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Tofino charter boat owner still has nightmares about deadly sinking

Still haunted by sinking

The owner of a sports fishing charter feels extreme remorse and still has nightmares about the day his vessel was swamped off Tofino four years ago, killing two passengers. That information was revealed during Richard Grimm’s recent sentencing hearing in Port Alberni provincial court.

The April 30, 2017 tragedy was investigated by the RCMP but no criminal charges were laid. However, Grimm, owner and operator of the Catatonic, was charged under the Canada Shipping Act and pleaded guilty to failing to demonstrate how to wear a lifejacket before the vessel left the dock.

At the October hearing, Grimm was so overcome with emotion he was barely able to speak. “I take responsibility. Every day, I think about them,” he said through tears. “I’m sure that if anything ever happens out there again that I have a lot more experience, and I will pass that on to the other guys on the dock.”

Judge Lisa Mrozinski accepted a joint proposal from Crown and defence to place Grimm on probation for two years with conditions that he complete more marine training and 25 hours of community service. Grimm is also required to notify the coast guard when he takes passengers on his boat and let them know where he will be fishing.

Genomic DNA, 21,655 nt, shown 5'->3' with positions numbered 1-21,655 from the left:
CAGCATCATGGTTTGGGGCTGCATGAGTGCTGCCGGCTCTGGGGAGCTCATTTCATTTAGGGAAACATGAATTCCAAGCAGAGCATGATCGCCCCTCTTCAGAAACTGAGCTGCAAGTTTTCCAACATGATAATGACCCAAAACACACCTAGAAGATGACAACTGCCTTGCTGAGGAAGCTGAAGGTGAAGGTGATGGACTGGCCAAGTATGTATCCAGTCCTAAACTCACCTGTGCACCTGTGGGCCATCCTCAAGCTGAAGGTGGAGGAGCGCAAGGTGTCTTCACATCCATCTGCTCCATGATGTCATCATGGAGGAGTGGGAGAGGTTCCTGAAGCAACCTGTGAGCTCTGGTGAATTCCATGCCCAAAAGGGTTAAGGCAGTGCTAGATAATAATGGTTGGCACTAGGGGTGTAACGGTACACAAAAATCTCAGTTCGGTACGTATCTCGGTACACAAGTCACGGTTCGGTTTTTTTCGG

Mrozinski stressed that she wasn’t sentencing Grimm for the loss of the two lives, but for his failure to comply with a statutory obligation. “There is no sense at all this was an intentional act. It was a failure to do what you were required to do.

“No one knows better than you — other than the families of the deceased — the consequences of that failure.”

An agreed statement of facts revealed that on the morning of April 30, 2017, four paying passengers boarded the twin-hulled catamaran. The ocean was choppy and southwest winds were gusting to 21 to 34 knots.

Three hours after leaving the dock, waves started to hit the Catatonic. Ten minutes later, it was swamped, its stern submerged.

A large wave hit the vessel and Grimm and his passengers jumped into the frigid water. Search-and-rescue personnel found them an hour and 40 minutes later, but by that time, two Alberta men, Mike Cutler and Alvin Beckley, had died.

The court heard that there was no life raft aboard the Catatonic, and although Grimm showed his passengers where the lifejackets were kept, he didn’t show them how to put them on.

The Transportation Safety Board found that with seas washing over the deck, the bilge pumps, the GPS and the VHF radio on the Catatonic stopped working. Grimm called in a mayday using his cellphone, but because the GPS wasn’t working, he could not give the correct location of the vessel.

Planes and boats started searching the area without success. Eventually, the coast guard called a friend of Grimm’s, who was able to tell them where Grimm usually took clients. By the time search-and-rescue crews arrived, Beckley and Cutler were unconscious.



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